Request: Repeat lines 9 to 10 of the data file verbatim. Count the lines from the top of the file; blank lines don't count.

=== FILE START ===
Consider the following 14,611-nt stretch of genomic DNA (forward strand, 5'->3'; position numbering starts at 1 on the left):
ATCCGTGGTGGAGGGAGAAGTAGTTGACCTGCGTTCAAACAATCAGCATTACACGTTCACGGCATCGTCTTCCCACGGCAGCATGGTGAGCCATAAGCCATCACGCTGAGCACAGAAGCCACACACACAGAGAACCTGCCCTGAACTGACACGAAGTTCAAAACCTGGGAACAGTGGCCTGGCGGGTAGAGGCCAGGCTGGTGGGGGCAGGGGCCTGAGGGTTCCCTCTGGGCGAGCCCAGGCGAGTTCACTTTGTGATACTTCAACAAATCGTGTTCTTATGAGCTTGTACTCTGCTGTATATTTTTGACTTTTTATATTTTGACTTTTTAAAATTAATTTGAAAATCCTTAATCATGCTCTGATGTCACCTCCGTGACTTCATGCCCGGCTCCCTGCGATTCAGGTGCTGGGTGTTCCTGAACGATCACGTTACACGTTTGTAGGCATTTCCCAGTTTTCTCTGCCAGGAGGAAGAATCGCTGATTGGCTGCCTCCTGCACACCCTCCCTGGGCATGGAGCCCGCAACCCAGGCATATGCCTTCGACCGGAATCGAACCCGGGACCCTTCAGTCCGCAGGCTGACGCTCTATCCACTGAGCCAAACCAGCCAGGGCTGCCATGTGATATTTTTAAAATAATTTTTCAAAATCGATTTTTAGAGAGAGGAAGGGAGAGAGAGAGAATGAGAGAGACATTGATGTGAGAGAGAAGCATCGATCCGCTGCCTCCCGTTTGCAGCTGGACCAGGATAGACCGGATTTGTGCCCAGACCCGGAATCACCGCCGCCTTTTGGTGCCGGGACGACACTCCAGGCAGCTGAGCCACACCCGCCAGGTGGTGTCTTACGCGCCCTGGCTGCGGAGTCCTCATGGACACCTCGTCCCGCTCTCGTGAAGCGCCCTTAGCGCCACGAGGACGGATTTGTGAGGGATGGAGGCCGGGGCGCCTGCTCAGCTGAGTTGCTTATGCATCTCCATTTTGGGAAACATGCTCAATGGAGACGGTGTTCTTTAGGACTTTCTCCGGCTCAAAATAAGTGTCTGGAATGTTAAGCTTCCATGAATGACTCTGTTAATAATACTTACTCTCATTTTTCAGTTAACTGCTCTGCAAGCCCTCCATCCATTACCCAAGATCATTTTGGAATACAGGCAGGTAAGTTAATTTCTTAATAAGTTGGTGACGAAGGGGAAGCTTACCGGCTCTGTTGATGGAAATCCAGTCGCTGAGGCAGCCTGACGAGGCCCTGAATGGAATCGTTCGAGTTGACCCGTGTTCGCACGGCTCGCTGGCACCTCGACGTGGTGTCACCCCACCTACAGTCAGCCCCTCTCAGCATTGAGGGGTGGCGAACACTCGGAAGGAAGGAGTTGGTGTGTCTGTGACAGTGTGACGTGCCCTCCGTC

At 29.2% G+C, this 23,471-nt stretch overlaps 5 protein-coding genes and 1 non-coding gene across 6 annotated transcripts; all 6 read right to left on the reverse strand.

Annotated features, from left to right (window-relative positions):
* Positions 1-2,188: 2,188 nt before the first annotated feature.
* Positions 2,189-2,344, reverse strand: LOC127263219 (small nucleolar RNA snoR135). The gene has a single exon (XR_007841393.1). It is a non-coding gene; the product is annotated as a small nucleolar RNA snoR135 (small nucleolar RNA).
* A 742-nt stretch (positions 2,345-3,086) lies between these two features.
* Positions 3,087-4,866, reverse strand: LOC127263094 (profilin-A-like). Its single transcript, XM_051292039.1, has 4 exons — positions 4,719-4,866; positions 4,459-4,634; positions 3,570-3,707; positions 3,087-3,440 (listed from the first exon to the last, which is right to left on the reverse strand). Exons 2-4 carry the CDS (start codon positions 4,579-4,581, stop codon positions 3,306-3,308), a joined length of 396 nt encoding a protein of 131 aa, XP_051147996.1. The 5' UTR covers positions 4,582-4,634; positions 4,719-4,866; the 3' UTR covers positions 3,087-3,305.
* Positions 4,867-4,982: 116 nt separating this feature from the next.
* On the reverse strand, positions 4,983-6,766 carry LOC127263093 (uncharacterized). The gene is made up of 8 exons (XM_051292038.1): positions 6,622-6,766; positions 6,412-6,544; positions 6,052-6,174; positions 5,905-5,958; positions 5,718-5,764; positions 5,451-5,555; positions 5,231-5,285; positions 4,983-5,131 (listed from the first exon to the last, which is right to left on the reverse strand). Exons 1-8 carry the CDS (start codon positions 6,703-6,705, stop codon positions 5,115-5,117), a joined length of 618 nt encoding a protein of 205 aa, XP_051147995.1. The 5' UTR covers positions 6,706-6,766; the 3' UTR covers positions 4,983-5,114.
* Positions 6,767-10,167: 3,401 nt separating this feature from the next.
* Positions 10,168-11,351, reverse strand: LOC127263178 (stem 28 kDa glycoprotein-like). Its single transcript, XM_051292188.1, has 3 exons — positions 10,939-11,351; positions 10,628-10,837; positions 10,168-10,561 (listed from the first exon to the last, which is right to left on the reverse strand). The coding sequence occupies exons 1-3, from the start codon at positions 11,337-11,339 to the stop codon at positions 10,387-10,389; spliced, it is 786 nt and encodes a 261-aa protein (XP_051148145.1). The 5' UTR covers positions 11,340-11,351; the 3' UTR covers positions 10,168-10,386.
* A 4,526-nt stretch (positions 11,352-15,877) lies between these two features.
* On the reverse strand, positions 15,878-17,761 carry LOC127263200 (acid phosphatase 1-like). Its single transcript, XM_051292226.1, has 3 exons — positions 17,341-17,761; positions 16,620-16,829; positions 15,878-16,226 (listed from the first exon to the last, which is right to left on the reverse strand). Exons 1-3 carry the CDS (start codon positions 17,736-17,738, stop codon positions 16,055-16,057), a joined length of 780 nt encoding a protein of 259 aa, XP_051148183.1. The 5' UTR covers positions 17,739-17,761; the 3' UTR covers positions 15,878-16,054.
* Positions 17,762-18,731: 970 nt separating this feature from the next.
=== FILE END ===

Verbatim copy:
* Positions 4,867-4,982: 116 nt separating this feature from the next.
* On the reverse strand, positions 4,983-6,766 carry LOC127263093 (uncharacterized). The gene is made up of 8 exons (XM_051292038.1): positions 6,622-6,766; positions 6,412-6,544; positions 6,052-6,174; positions 5,905-5,958; positions 5,718-5,764; positions 5,451-5,555; positions 5,231-5,285; positions 4,983-5,131 (listed from the first exon to the last, which is right to left on the reverse strand). Exons 1-8 carry the CDS (start codon positions 6,703-6,705, stop codon positions 5,115-5,117), a joined length of 618 nt encoding a protein of 205 aa, XP_051147995.1. The 5' UTR covers positions 6,706-6,766; the 3' UTR covers positions 4,983-5,114.